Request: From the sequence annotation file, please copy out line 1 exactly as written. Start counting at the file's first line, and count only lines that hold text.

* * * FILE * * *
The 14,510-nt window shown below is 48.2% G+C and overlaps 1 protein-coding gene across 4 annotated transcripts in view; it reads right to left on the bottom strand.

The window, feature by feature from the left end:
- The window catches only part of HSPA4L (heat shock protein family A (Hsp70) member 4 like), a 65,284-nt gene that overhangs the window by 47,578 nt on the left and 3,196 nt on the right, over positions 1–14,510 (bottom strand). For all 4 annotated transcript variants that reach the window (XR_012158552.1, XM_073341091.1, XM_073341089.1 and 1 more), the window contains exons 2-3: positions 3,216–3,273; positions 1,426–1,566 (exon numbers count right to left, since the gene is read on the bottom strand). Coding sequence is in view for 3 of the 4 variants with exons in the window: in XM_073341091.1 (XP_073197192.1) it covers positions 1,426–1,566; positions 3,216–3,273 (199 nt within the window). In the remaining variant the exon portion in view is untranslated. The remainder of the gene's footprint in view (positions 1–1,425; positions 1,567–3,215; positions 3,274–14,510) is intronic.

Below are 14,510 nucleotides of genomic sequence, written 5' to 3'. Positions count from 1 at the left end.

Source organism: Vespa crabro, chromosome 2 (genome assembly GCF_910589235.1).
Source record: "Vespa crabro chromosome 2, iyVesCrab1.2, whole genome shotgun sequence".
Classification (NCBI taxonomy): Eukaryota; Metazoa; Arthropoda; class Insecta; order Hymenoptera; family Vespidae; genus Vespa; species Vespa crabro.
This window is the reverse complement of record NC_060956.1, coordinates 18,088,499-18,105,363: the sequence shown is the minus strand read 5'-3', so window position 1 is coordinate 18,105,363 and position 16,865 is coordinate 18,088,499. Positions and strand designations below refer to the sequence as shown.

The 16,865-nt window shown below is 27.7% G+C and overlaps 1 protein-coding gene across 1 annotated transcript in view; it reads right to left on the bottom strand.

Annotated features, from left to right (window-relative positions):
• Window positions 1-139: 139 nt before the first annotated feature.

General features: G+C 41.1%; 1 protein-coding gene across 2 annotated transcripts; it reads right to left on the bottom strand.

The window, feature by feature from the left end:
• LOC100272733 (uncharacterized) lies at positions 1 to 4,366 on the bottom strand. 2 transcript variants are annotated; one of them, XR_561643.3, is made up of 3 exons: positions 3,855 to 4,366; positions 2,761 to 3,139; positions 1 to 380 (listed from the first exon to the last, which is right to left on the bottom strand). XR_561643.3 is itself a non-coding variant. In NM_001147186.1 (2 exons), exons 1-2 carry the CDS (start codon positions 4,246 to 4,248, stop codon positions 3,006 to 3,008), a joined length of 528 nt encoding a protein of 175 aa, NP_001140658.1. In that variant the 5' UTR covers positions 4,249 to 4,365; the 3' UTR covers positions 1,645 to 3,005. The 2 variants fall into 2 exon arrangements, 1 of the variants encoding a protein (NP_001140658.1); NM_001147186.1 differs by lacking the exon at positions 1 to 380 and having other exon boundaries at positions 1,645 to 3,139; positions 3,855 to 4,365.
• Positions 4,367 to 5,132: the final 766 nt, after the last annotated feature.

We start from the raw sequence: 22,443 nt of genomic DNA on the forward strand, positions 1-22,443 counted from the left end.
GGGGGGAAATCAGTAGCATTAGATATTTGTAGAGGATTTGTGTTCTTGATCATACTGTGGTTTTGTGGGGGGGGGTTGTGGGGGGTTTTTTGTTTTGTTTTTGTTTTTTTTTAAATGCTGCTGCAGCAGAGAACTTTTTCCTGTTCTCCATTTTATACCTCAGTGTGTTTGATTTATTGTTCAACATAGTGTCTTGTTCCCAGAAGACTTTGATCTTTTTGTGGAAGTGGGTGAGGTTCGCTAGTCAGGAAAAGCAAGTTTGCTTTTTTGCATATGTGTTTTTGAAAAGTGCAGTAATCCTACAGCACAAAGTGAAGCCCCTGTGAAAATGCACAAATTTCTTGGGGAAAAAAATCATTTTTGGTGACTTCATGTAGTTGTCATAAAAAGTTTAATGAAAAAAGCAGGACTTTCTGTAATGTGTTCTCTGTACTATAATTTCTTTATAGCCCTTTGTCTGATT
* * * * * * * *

The 14,510-nt window shown below is 48.2% G+C and overlaps 1 protein-coding gene across 4 annotated transcripts in view; it reads right to left on the bottom strand.